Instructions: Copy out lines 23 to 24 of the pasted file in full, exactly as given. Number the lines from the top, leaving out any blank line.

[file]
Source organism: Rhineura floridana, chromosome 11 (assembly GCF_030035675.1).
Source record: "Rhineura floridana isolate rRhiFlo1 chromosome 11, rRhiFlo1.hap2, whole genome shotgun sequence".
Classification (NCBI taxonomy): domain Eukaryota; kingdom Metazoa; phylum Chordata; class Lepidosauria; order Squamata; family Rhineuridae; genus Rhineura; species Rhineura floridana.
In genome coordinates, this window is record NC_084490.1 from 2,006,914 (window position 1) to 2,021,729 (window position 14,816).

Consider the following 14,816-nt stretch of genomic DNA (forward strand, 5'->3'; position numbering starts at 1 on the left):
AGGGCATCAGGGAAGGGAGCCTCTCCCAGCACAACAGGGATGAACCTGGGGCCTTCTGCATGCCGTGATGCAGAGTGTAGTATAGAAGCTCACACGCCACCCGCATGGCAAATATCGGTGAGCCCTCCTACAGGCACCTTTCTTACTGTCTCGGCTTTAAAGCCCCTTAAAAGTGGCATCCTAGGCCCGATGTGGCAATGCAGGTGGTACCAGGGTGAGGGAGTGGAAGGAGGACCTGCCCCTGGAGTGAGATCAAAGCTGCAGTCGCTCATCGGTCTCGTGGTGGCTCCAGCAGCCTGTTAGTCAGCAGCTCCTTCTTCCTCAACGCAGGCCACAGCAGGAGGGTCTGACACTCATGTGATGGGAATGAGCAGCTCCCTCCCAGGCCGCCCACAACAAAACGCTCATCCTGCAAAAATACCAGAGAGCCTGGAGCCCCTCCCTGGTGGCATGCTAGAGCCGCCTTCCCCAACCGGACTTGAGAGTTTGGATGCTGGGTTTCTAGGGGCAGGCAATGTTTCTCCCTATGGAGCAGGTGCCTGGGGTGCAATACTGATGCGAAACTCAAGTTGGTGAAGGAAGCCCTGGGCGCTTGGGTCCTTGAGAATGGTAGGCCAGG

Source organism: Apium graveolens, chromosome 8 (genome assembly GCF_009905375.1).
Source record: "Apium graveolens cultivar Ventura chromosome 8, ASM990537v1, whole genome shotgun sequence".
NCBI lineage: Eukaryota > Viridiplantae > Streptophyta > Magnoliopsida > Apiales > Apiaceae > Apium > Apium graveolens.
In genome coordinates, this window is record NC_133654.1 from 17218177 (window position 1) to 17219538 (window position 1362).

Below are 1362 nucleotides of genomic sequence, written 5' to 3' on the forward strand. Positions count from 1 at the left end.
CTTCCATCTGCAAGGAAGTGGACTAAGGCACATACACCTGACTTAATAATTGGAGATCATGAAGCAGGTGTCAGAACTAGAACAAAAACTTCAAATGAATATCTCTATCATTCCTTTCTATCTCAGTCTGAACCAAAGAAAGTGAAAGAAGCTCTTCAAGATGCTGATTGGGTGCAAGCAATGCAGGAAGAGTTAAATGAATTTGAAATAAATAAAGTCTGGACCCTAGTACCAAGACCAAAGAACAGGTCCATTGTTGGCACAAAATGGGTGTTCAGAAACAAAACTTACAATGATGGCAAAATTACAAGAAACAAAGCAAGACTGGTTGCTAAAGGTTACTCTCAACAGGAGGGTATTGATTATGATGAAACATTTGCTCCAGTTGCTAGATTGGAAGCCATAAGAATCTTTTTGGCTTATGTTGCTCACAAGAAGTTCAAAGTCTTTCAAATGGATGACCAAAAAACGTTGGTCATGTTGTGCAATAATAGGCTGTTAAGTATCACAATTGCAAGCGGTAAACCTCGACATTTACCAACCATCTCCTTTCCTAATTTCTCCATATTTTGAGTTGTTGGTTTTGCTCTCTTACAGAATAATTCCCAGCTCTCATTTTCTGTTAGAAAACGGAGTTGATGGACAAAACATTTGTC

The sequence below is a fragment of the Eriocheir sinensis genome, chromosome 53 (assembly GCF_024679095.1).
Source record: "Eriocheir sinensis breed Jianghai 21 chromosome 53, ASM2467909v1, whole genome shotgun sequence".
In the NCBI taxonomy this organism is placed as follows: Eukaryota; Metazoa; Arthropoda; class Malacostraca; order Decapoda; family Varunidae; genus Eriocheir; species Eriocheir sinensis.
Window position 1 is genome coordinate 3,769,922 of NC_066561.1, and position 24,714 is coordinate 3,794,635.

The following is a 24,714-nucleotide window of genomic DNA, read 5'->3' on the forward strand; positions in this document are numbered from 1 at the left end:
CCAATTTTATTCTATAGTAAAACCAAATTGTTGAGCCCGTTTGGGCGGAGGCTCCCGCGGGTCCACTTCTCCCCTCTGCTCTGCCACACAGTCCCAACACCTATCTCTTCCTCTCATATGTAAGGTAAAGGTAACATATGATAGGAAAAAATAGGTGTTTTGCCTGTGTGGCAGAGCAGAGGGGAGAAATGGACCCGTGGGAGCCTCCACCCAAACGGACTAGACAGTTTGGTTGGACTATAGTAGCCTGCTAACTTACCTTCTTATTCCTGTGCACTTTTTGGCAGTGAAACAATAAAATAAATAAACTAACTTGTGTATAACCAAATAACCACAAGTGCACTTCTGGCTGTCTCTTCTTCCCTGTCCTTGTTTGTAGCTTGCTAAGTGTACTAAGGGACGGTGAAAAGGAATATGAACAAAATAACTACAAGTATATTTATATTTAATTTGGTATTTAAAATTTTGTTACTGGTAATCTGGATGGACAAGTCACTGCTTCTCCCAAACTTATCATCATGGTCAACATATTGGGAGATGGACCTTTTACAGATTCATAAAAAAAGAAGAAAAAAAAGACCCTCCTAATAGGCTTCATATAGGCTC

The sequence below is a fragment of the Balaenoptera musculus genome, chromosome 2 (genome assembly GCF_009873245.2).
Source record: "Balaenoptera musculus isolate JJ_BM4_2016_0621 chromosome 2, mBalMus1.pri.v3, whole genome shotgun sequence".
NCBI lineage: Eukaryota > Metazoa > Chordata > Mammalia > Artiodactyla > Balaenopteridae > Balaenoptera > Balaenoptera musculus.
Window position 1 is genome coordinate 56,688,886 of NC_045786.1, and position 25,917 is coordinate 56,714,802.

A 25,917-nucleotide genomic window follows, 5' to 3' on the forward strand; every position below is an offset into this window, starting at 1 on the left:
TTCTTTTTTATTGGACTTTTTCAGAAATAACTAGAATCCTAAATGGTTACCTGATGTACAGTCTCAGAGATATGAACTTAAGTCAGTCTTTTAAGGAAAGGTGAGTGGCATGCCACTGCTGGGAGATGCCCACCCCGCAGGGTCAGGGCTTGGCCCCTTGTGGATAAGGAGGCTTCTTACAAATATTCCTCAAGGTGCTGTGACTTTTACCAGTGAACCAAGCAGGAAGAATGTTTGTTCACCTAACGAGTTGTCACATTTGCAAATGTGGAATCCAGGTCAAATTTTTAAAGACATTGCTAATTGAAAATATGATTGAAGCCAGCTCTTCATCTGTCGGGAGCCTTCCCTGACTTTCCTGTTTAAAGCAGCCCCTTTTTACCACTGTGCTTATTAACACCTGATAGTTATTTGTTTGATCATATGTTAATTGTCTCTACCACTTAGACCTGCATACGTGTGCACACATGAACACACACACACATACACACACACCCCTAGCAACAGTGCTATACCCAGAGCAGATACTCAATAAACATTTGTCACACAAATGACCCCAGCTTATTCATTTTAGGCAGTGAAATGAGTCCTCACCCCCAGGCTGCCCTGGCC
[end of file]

A 25,917-nucleotide genomic window follows, 5' to 3' on the forward strand; every position below is an offset into this window, starting at 1 on the left:
TTCTTTTTTATTGGACTTTTTCAGAAATAACTAGAATCCTAAATGGTTACCTGATGTACAGTCTCAGAGATATGAACTTAAGTCAGTCTTTTAAGGAAAGGTGAGTGGCATGCCACTGCTGGGAGATGCCCACCCCGCAGGGTCAGGGCTTGGCCCCTTGTGGATAAGGAGGCTTCTTACAAATATTCCTCAAGGTGCTGTGACTTTTACCAGTGAACCAAGCAGGAAGAATGTTTGTTCACCTAACGAGTTGTCACATTTGCAAATGTGGAATCCAGGTCAAATTTTTAAAGACATTGCTAATTGAAAATATGATTGAAGCCAGCTCTTCATCTGTCGGGAGCCTTCCCTGACTTTCCTGTTTAAAGCAGCCCCTTTTTACCACTGTGCTTATTAACACCTGATAGTTATTTGTTTGATCATATGTTAATTGTCTCTACCACTTAGACCTGCATACGTGTGCACACATGAACACACACACACATACACACACACCCCTAGCAACAGTGCTATACCCAGAGCAGATACTCAATAAACATTTGTCACACAAATGACCCCAGCTTATTCATTTTAGGCAGTGAAATGAGTCCTCACCCCCAGGCTGCCCTGGCC